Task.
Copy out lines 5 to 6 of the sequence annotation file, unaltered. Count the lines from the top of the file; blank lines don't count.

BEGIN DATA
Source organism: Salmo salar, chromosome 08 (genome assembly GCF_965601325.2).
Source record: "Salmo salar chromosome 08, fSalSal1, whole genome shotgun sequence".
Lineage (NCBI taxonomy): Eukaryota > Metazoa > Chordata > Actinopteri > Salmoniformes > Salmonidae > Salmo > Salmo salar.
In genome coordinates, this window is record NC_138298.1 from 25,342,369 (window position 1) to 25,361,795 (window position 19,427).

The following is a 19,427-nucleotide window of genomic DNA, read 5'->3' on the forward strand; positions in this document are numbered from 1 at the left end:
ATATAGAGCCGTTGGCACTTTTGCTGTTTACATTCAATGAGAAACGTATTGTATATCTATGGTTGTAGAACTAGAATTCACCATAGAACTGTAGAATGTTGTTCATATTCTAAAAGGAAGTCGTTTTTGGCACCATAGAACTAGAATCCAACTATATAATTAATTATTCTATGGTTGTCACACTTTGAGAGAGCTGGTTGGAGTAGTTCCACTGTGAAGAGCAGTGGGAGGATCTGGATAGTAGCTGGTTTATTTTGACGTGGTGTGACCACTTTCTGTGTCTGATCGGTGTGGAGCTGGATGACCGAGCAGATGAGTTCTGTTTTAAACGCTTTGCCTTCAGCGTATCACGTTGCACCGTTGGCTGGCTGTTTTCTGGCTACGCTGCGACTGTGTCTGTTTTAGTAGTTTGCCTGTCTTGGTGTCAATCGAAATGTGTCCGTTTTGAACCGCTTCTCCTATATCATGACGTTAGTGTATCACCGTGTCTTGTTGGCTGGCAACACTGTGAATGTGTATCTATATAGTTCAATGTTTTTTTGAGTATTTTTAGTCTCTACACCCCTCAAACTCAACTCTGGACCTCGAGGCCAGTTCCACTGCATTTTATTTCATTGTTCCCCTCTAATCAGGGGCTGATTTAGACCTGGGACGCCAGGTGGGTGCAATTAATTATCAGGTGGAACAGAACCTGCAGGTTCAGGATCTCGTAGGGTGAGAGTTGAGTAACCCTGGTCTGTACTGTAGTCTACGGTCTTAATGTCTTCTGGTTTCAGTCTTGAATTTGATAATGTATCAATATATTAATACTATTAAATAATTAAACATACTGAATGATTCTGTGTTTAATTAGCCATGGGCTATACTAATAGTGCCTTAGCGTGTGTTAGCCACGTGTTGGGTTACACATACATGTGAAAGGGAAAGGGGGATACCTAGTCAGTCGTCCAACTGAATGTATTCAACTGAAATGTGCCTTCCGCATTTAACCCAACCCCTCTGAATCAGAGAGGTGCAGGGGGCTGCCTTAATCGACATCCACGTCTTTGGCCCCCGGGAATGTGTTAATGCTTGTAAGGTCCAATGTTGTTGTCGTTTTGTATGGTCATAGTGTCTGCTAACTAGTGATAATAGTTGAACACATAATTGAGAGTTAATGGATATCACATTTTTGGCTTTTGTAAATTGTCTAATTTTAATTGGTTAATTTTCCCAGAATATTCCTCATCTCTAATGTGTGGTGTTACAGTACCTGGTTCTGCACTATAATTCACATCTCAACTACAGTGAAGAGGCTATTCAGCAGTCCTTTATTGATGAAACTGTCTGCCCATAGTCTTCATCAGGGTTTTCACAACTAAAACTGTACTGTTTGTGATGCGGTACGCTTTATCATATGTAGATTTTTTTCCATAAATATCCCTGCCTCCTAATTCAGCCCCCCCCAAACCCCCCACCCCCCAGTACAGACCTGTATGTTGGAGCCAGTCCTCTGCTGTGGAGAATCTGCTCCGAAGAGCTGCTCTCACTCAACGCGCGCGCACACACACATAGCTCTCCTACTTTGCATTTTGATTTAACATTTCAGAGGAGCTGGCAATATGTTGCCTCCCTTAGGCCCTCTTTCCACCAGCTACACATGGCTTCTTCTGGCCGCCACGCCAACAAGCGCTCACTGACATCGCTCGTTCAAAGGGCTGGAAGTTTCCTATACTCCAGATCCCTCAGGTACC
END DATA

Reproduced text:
The following is a 19,427-nucleotide window of genomic DNA, read 5'->3' on the forward strand; positions in this document are numbered from 1 at the left end:
ATATAGAGCCGTTGGCACTTTTGCTGTTTACATTCAATGAGAAACGTATTGTATATCTATGGTTGTAGAACTAGAATTCACCATAGAACTGTAGAATGTTGTTCATATTCTAAAAGGAAGTCGTTTTTGGCACCATAGAACTAGAATCCAACTATATAATTAATTATTCTATGGTTGTCACACTTTGAGAGAGCTGGTTGGAGTAGTTCCACTGTGAAGAGCAGTGGGAGGATCTGGATAGTAGCTGGTTTATTTTGACGTGGTGTGACCACTTTCTGTGTCTGATCGGTGTGGAGCTGGATGACCGAGCAGATGAGTTCTGTTTTAAACGCTTTGCCTTCAGCGTATCACGTTGCACCGTTGGCTGGCTGTTTTCTGGCTACGCTGCGACTGTGTCTGTTTTAGTAGTTTGCCTGTCTTGGTGTCAATCGAAATGTGTCCGTTTTGAACCGCTTCTCCTATATCATGACGTTAGTGTATCACCGTGTCTTGTTGGCTGGCAACACTGTGAATGTGTATCTATATAGTTCAATGTTTTTTTGAGTATTTTTAGTCTCTACACCCCTCAAACTCAACTCTGGACCTCGAGGCCAGTTCCACTGCATTTTATTTCATTGTTCCCCTCTAATCAGGGGCTGATTTAGACCTGGGACGCCAGGTGGGTGCAATTAATTATCAGGTGGAACAGAACCTGCAGGTTCAGGATCTCGTAGGGTGAGAGTTGAGTAACCCTGGTCTGTACTGTAGTCTACGGTCTTAATGTCTTCTGGTTTCAGTCTTGAATTTGATAATGTATCAATATATTAATACTATTAAATAATTAAACATACTGAATGATTCTGTGTTTAATTAGCCATGGGCTATACTAATAGTGCCTTAGCGTGTGTTAGCCACGTGTTGGGTTACACATACATGTGAAAGGGAAAGGGGGATACCTAGTCAGTCGTCCAACTGAATGTATTCAACTGAAATGTGCCTTCCGCATTTAACCCAACCCCTCTGAATCAGAGAGGTGCAGGGGGCTGCCTTAATCGACATCCACGTCTTTGGCCCCCGGGAATGTGTTAATGCTTGTAAGGTCCAATGTTGTTGTCGTTTTGTATGGTCATAGTGTCTGCTAACTAGTGATAATAGTTGAACACATAATTGAGAGTTAATGGATATCACATTTTTGGCTTTTGTAAATTGTCTAATTTTAATTGGTTAATTTTCCCAGAATATTCCTCATCTCTAATGTGTGGTGTTACAGTACCTGGTTCTGCACTATAATTCACATCTCAACTACAGTGAAGAGGCTATTCAGCAGTCCTTTATTGATGAAACTGTCTGCCCATAGTCTTCATCAGGGTTTTCACAACTAAAACTGTACTGTTTGTGATGCGGTACGCTTTATCATATGTAGATTTTTTTCCATAAATATCCCTGCCTCCTAATTCAGCCCCCCCCAAACCCCCCACCCCCCAGTACAGACCTGTATGTTGGAGCCAGTCCTCTGCTGTGGAGAATCTGCTCCGAAGAGCTGCTCTCACTCAACGCGCGCGCACACACACATAGCTCTCCTACTTTGCATTTTGATTTAACATTTCAGAGGAGCTGGCAATATGTTGCCTCCCTTAGGCCCTCTTTCCACCAGCTACACATGGCTTCTTCTGGCCGCCACGCCAACAAGCGCTCACTGACATCGCTCGTTCAAAGGGCTGGAAGTTTCCTATACTCCAGATCCCTCAGGTACC